Faculty of journalism department discusses failures of journalism during Trump era
Faculty of the University of Massachusetts journalism department gathered to speak about the failure of journalists during the 2016 presidential election and the first months of Donald Trump’s presidency in the Integrative Learning Center Wednesday night.
The panel was comprised of assistant professor Shaheen Pasha, department head Kathy Roberts Forde, and professors Razvan Sibii and Rodrigo Zamith and was moderated by faculty member Brian McDermott.
McDermott started the discussion by sharing the personal experience of where he was when FBI Director James Comey sent a letter alerting Congress that the bureau knew of additional emails that could revive the investigation of Democratic presidential candidate Hillary Clinton’s handling of classified information. He transitioned this experience into how the media is crucial in this day in age.
“I, and we, need journalism to stand up for our free society right now,” McDermott said.
Pasha spoke on a lack of diversity in newsrooms.
“If you do not have diversity where the leadership is, you cannot have that understanding of the issues that are affecting people of various communities, and that’s reflected in the reporting as well,” she said.
Forde discussed the relationship between the people and the press as well as the history of the press. Forde explained that the media circulated fake news over social media and journalists did not do a good job combatting this fake news as well as racist and xenophobic rhetoric. She went on to praise those that worked hard to work beyond these failures.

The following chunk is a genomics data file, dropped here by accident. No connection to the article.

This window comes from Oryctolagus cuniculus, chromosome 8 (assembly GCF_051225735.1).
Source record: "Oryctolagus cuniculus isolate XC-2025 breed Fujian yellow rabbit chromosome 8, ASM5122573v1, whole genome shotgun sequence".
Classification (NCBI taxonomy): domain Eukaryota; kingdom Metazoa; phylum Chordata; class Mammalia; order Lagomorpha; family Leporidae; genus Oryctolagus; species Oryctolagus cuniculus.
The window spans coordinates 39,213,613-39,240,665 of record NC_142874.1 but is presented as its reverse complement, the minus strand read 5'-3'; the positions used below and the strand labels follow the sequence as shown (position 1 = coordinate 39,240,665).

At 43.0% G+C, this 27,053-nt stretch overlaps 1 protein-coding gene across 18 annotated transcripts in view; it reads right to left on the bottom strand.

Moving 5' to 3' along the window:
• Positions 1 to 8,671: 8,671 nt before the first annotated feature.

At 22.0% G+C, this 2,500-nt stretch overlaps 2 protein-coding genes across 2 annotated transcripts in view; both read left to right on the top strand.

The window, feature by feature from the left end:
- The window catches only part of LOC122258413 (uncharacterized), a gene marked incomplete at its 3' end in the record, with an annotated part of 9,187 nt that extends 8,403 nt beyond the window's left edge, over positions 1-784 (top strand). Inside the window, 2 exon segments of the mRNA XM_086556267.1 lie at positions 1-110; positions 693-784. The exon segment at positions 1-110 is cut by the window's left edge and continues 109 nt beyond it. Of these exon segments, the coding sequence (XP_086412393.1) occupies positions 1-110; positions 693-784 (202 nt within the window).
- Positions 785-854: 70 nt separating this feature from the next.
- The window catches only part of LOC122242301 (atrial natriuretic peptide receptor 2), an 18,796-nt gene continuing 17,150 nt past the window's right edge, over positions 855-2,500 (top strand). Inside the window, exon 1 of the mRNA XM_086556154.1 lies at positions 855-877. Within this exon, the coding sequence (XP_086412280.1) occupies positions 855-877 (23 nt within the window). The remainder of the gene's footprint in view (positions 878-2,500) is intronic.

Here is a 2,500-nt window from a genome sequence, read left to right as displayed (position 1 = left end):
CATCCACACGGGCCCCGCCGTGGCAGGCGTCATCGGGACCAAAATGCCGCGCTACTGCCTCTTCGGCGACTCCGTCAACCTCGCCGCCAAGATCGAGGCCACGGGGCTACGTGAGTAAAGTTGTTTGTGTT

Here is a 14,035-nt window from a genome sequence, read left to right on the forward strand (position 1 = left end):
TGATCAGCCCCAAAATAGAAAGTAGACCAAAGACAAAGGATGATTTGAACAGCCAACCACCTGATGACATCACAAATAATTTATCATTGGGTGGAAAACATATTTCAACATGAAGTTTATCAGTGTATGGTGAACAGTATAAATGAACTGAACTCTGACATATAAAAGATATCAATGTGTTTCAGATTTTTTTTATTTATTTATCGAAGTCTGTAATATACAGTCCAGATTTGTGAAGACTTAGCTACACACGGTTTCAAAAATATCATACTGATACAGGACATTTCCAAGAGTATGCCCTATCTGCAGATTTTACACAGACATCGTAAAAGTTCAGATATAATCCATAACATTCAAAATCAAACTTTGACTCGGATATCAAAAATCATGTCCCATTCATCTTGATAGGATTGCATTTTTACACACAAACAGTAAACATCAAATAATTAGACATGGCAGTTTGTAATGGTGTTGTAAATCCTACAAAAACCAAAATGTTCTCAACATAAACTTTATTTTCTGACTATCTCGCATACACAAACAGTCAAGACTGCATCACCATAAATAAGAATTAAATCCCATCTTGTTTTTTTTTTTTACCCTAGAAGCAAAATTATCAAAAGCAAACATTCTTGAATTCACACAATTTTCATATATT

Forde explained the history of the press and how, “journalism has always been an integral part of American politics, since the founding of the country. It has also played a significant role in social and political change.” She highlighted examples such as the Hiroshima bombing, the McCarthy witch-hunt, the environmental movement and the Watergate scandal to prove the essential role journalists have in society.
Sibii, undergraduate program direction and chief undergraduate advisor, spoke about how Trump and his team have “used and abused” journalists and ways to address this issue. He told the audience five challenges that journalists may face with the new administration, which include Trump taking unprecedented advantage of the definition of newsworthiness, the “fire hose” technique [deciding what stories to cover], his deeply aggressive attitude toward journalists, the de-legitimizing of journalists and his lies.
“There used to be a time, especially with Obama since he was so calculated, everything he did end up saying was usually going to get coverage,” Sibii said. “[Trump] talks all the time. So you do have to stop going strictly by prominence. Just because the president says it, doesn’t make it newsworthy anymore.”
Zamith discussed data journalism and specifically the election models which indicated that Clinton had a high probability of winning the election based on the available data, therefore, most people assumed Clinton would win the election. Zamith claimed data journalism should not be used to predict the future.
“Journalists should let go of the idea that serious journalism needs to look a certain way,” Zamith said. “The misunderstanding of those forecasts coupled with the myth that data are more objective and closer to the truth led many to see evidence for a Trump victory, as outliers.”
After each panelist gave their presentations, they had a question and answer session with the audience.
Susan Kaplan, a senior reporter for New England Public Radio, said, “If you are truly interested in what Trump supporters are thinking, you might want to spend some time really trying to listen to what they say to you and take it a little bit beyond the normal defensiveness that tends to happen in these conversations.”
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